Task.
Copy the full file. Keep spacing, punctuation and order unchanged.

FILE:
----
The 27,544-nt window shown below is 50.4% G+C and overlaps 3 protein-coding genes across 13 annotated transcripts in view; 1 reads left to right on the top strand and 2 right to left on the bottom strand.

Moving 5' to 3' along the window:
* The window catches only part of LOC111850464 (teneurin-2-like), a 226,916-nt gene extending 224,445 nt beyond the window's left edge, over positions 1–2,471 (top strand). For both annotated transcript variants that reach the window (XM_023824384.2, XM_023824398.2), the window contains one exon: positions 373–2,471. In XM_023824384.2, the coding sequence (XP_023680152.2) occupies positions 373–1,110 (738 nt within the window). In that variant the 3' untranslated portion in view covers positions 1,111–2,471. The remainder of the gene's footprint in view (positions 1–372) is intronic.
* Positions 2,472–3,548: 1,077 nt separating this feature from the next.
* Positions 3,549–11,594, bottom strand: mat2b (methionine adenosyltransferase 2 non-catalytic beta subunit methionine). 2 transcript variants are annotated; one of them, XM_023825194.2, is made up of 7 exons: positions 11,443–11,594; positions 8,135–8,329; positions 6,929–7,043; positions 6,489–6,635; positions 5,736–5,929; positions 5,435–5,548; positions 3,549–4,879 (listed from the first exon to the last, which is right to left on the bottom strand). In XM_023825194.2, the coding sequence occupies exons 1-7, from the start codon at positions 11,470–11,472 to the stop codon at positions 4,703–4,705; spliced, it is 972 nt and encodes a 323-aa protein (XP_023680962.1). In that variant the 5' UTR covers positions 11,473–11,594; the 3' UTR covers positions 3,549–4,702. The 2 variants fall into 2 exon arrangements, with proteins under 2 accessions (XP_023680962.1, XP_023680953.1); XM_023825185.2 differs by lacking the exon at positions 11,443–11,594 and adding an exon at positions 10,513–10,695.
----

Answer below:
The 27,544-nt window shown below is 50.4% G+C and overlaps 3 protein-coding genes across 13 annotated transcripts in view; 1 reads left to right on the top strand and 2 right to left on the bottom strand.

Moving 5' to 3' along the window:
* The window catches only part of LOC111850464 (teneurin-2-like), a 226,916-nt gene extending 224,445 nt beyond the window's left edge, over positions 1–2,471 (top strand). For both annotated transcript variants that reach the window (XM_023824384.2, XM_023824398.2), the window contains one exon: positions 373–2,471. In XM_023824384.2, the coding sequence (XP_023680152.2) occupies positions 373–1,110 (738 nt within the window). In that variant the 3' untranslated portion in view covers positions 1,111–2,471. The remainder of the gene's footprint in view (positions 1–372) is intronic.
* Positions 2,472–3,548: 1,077 nt separating this feature from the next.
* Positions 3,549–11,594, bottom strand: mat2b (methionine adenosyltransferase 2 non-catalytic beta subunit methionine). 2 transcript variants are annotated; one of them, XM_023825194.2, is made up of 7 exons: positions 11,443–11,594; positions 8,135–8,329; positions 6,929–7,043; positions 6,489–6,635; positions 5,736–5,929; positions 5,435–5,548; positions 3,549–4,879 (listed from the first exon to the last, which is right to left on the bottom strand). In XM_023825194.2, the coding sequence occupies exons 1-7, from the start codon at positions 11,470–11,472 to the stop codon at positions 4,703–4,705; spliced, it is 972 nt and encodes a 323-aa protein (XP_023680962.1). In that variant the 5' UTR covers positions 11,473–11,594; the 3' UTR covers positions 3,549–4,702. The 2 variants fall into 2 exon arrangements, with proteins under 2 accessions (XP_023680962.1, XP_023680953.1); XM_023825185.2 differs by lacking the exon at positions 11,443–11,594 and adding an exon at positions 10,513–10,695.